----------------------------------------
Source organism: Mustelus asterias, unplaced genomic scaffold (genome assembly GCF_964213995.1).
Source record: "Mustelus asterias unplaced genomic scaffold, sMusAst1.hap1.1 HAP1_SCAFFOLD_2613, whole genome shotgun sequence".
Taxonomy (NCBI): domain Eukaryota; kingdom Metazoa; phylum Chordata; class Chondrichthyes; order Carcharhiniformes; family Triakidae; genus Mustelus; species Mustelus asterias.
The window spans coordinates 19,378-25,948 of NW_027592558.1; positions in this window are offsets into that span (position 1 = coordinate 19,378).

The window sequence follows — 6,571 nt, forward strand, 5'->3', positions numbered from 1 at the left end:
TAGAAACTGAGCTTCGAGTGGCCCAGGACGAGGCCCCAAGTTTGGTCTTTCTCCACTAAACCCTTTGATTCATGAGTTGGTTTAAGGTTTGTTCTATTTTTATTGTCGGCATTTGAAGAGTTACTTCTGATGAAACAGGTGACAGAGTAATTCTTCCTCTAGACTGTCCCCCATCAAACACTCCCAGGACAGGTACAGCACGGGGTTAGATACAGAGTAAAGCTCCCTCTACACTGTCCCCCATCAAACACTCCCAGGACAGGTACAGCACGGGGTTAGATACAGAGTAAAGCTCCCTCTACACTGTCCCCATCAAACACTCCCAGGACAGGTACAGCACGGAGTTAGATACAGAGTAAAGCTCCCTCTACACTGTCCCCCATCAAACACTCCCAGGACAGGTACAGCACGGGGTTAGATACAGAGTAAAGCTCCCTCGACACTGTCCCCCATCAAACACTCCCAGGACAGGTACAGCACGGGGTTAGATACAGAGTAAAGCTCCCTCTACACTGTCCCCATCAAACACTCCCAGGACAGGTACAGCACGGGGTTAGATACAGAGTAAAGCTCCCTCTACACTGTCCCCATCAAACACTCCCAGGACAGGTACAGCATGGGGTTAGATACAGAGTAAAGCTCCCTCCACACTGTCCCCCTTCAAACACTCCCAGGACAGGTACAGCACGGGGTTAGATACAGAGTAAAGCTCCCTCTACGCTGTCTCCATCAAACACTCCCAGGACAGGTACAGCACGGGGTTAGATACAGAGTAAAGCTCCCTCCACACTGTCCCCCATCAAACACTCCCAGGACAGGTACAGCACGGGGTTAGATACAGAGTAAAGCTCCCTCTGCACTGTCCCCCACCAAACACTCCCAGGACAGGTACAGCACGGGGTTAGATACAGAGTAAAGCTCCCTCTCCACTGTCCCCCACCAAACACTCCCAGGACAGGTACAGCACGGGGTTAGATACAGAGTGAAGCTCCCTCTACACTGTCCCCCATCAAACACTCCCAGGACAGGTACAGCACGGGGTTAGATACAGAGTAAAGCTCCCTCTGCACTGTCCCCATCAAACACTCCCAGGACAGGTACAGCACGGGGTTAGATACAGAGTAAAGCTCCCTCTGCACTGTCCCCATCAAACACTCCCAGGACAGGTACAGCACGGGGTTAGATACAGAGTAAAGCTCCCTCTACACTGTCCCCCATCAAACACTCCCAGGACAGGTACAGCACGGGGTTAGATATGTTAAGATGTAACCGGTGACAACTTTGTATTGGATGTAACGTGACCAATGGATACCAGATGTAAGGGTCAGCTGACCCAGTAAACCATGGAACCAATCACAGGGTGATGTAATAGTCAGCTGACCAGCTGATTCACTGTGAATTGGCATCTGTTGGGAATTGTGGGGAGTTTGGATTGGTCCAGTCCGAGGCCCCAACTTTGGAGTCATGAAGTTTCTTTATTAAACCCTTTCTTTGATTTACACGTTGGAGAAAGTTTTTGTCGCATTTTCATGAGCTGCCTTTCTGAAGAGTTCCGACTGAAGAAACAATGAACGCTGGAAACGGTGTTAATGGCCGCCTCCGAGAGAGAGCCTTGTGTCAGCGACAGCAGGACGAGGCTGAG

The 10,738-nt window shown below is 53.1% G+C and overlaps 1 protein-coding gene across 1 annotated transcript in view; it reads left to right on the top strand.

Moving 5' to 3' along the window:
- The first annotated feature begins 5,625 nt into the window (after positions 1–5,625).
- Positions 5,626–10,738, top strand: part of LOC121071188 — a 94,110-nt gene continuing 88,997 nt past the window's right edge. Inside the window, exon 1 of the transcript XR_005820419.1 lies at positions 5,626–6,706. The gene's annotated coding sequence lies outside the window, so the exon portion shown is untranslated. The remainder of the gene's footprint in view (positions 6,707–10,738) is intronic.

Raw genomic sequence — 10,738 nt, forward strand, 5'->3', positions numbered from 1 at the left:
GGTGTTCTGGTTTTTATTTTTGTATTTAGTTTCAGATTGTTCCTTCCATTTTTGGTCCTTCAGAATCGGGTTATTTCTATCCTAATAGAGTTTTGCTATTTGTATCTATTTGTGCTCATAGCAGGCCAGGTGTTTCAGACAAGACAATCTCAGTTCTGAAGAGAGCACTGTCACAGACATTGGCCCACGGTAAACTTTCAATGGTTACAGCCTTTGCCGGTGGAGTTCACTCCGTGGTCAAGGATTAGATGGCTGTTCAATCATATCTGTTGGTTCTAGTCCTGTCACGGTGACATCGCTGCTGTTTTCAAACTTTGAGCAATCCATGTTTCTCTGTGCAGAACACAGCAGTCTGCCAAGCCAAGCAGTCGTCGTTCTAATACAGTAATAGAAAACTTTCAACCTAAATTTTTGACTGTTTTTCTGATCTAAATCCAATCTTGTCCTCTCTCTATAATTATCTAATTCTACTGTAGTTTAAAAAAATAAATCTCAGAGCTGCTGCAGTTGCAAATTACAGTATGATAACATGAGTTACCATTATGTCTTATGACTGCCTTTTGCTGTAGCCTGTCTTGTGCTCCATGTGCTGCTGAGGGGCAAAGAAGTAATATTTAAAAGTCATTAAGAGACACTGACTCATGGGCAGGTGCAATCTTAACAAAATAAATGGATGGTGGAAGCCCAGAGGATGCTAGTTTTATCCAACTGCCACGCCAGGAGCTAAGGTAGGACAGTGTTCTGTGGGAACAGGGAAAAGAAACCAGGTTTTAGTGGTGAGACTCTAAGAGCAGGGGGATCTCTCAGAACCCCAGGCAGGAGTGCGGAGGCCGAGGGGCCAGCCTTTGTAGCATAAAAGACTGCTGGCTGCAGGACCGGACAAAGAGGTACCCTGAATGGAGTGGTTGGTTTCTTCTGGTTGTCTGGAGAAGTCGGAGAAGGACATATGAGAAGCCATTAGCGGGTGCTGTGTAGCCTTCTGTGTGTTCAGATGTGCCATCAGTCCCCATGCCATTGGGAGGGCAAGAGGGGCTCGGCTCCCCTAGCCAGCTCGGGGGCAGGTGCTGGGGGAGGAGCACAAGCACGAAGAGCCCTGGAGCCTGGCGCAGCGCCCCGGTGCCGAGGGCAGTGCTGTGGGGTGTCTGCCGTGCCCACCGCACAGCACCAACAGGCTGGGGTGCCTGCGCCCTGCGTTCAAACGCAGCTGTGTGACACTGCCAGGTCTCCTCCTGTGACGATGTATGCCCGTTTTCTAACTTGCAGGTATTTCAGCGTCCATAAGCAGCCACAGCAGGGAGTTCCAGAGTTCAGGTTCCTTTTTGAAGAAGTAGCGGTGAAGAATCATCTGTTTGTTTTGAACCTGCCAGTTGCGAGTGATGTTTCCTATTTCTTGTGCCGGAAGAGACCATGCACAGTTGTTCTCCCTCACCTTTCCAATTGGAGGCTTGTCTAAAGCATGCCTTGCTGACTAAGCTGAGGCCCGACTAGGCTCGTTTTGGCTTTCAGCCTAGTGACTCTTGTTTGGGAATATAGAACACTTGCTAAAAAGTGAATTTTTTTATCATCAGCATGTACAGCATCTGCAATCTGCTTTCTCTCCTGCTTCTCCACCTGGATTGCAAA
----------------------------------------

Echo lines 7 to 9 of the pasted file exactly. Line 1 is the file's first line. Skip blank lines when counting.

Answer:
The 10,738-nt window shown below is 53.1% G+C and overlaps 1 protein-coding gene across 1 annotated transcript in view; it reads left to right on the top strand.

Moving 5' to 3' along the window:
- The first annotated feature begins 5,625 nt into the window (after positions 1–5,625).